The disappearing act
Our not-so-healthy fascination with Britney Spears started during the great teen-pop explosion of 1999, when she first emerged as the Lolita of the Mickey Mouse Club.india Updated: Apr 03, 2011 01:50 IST
Our not-so-healthy fascination with Britney Spears started during the great teen-pop explosion of 1999, when she first emerged as the Lolita of the Mickey Mouse Club. We sent her to the top of the pop charts. Our obsession peaked in 2007 when those heights became too much, and Spears went through The Meltdown By Which All Other Celebrity Meltdowns Shall Be Judged. We sent her to rehab.
Now, with her seventh album, Femme Fatale, it’s time to send Brit to Vegas.
Overflowing with sparkly, sexed-up dance floor razzle-dazzle, these 12 songs would sound perfect in Sin City, that great show-biz retirement home where Spears could elegantly vanish from the paparazzi and the greater pop discourse. Yes, Femme Fatale is relentlessly entertaining, but Spears has nothing to do with its charms, somehow sounding more anonymous than she did on her 2008 comeback album, Circus. It might mark the biggest turning point in her career, driving a stake in the fleeting idea that Spears would one day bloom into an actual artist — one with something quasi-meaningful to say about her life, her career, her fame, her struggles, her favourite Simpsons episode, anything.
Instead, the 29-year-old manages to vanish completely from her own album — her vapid lyrical come-ons heavily Auto-Tuned and littered across a handful of exquisite dance tracks built by super-producers Max Martin and Lukasz “Dr. Luke” Gottwald.
They work wonders on Till the World Ends, the most potent in the pile, a song about dancing through the apocalypse with a beat so cardio-riffic, you can count on hearing it until judgment day — or when your gym membership expires. Its refrain is sung not by Spears, but by a choir of phantom robots: “Oh-oh-oh-oh-oh-oh-oh!”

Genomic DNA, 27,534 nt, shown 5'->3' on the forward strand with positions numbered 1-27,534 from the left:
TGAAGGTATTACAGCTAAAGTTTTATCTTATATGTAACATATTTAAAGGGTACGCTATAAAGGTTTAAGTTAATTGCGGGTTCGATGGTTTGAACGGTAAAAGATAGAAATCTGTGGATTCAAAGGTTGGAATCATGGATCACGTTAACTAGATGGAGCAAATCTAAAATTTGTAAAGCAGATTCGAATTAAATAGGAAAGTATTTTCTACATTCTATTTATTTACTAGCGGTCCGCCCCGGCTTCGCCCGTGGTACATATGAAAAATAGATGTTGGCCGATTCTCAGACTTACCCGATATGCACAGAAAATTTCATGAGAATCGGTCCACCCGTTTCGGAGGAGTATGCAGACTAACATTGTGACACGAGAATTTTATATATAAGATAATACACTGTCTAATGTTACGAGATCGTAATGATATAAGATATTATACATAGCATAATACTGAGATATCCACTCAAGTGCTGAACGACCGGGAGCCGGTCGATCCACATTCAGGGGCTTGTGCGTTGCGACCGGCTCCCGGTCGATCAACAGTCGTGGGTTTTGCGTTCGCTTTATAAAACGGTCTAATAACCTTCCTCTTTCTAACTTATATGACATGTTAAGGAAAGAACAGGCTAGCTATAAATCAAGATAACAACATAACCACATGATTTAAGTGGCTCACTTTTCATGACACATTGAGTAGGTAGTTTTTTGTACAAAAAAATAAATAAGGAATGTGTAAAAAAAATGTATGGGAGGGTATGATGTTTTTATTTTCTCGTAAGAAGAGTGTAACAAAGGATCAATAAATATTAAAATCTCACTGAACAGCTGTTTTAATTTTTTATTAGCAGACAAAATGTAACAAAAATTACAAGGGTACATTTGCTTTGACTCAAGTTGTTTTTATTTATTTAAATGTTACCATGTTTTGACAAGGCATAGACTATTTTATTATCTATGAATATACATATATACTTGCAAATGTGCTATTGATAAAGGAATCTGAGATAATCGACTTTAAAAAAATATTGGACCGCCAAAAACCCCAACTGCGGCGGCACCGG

The rest of Femme Fatale is just as brainless, setting a litany of dopey pick-up lines to similar speaker-thumping sounds — pulsing Euro-house and dubstep, the strand of British dance music defined by woozy bass lines that can feel both disorienting and exhilarating.
Wait! Fame is both disorienting and exhilarating, right? But instead of singing about herself, Spears fills her lyric sheet with flirty nightclub prattle. “You feel like paradise, and I need a vacation tonight,” she sings on Hold It Against Me, before the song dive-bombs into a surging dubstep-ish bridge.
The lighter moments are squandered, too. She’s instantly upstaged on Big Fat Bass, when Will.I.Am of the Black Eyed Peas simply chants the song’s title, his voice made to sound like a gigantic robotic bullfrog. Meantime, Spears’ vocals feels like a cocaine-fueled game of patty-cake, as she is speed-cooing some of her lewdest lyrics in a forgettable singsongy monotone.
From start to finish, every moment on Femme Fatale is designed for the dance floor, scrubbed clean of soppy ballads and mid-tempo treacle. That focus is welcome, but we still need a protagonist to reside at the center of the party. And in an era where Lady Gaga is pushing pop music into more imaginative turf, Spears’ hyper-sexualised girl-next-door-all-grown-up shtick feels dated, irrelevant and dull.
So as the world moves on, why not cut your losses and make the stragglers start coming to you? Viva Las Vegas.
(In Exclusive Partnership with The Washington Post. For more on the story, visit www.washingtonpost.com)